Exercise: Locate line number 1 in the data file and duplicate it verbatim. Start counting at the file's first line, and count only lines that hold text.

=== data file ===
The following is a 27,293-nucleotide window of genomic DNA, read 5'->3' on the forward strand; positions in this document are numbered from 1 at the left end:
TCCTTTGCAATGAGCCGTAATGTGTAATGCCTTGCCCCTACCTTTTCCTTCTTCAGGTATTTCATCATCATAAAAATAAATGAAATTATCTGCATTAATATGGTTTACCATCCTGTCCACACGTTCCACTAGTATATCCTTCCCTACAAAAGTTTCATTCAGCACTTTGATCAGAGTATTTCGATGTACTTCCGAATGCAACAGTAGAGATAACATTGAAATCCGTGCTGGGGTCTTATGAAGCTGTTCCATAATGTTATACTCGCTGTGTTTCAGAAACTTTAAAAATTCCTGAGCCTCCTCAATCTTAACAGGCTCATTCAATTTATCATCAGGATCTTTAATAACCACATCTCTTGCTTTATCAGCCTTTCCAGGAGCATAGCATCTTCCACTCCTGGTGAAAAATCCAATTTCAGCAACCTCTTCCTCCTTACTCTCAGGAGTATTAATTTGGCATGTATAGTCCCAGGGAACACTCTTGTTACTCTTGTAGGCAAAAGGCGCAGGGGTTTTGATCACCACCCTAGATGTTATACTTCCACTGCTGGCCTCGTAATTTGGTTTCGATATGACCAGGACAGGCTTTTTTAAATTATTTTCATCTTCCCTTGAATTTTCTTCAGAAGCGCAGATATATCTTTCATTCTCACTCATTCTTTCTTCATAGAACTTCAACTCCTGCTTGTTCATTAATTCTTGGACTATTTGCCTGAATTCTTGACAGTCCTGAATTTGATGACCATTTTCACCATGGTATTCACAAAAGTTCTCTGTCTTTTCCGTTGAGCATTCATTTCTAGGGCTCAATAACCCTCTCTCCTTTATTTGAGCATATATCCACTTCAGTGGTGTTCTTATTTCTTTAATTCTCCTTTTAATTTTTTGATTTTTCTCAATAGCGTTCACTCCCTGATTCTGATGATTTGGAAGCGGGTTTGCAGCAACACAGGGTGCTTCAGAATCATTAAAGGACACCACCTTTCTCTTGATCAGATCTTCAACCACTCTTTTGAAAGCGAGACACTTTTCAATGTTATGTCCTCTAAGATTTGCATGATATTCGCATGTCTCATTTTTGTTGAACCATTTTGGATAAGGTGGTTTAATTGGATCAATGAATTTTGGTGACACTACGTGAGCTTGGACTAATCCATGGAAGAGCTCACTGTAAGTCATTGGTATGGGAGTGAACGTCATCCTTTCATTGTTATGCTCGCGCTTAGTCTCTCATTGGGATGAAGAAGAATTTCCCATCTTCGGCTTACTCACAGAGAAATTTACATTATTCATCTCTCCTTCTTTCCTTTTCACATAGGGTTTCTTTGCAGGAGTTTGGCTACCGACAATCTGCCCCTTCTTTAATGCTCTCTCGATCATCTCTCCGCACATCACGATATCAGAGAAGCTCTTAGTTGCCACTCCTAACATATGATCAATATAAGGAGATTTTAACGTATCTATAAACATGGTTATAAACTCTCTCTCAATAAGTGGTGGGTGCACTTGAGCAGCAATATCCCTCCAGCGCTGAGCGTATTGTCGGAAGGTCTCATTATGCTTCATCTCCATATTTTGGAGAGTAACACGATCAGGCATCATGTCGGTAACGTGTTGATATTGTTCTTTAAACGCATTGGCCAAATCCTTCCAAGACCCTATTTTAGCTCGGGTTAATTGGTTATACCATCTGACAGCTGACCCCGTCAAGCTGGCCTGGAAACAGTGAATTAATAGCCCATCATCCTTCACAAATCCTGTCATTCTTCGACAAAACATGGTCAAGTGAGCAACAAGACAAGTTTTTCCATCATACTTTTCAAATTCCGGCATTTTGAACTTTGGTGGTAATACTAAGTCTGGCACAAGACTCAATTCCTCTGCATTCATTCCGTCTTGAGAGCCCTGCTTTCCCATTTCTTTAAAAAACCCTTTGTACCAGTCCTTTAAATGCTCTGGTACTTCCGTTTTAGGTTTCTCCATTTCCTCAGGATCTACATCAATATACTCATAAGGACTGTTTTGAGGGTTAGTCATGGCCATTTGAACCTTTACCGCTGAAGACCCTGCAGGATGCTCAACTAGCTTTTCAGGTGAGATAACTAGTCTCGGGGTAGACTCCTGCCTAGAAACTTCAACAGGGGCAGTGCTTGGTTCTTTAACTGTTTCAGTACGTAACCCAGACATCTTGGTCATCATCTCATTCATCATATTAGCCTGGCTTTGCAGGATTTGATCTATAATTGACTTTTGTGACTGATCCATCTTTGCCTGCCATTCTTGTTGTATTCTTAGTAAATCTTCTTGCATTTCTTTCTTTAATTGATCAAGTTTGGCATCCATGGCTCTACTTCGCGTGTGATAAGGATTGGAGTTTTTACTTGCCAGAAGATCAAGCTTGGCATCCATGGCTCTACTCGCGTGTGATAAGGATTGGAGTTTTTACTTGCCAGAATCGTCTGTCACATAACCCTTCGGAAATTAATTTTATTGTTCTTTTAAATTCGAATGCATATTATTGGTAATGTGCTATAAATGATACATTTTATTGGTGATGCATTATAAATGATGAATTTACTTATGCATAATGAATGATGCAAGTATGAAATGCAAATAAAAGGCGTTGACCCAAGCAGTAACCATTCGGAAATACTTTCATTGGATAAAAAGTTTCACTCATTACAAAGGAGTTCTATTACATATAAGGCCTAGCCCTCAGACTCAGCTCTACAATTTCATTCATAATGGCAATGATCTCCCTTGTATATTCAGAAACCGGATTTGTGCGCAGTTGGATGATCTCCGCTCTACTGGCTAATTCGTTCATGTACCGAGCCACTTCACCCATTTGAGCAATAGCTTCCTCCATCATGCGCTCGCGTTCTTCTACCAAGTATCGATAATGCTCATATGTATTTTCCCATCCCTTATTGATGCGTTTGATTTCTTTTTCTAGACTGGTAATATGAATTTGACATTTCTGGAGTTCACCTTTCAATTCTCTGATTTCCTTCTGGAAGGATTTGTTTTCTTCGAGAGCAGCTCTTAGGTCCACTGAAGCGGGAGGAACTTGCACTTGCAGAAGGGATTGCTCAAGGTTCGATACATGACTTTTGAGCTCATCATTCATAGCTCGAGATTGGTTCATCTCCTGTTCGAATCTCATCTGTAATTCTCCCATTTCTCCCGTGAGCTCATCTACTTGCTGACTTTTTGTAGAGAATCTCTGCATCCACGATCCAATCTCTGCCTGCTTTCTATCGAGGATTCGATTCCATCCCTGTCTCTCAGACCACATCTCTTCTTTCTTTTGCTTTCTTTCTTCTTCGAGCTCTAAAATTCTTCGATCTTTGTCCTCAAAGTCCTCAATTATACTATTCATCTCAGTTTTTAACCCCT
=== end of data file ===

The following is a 27,293-nucleotide window of genomic DNA, read 5'->3' on the forward strand; positions in this document are numbered from 1 at the left end: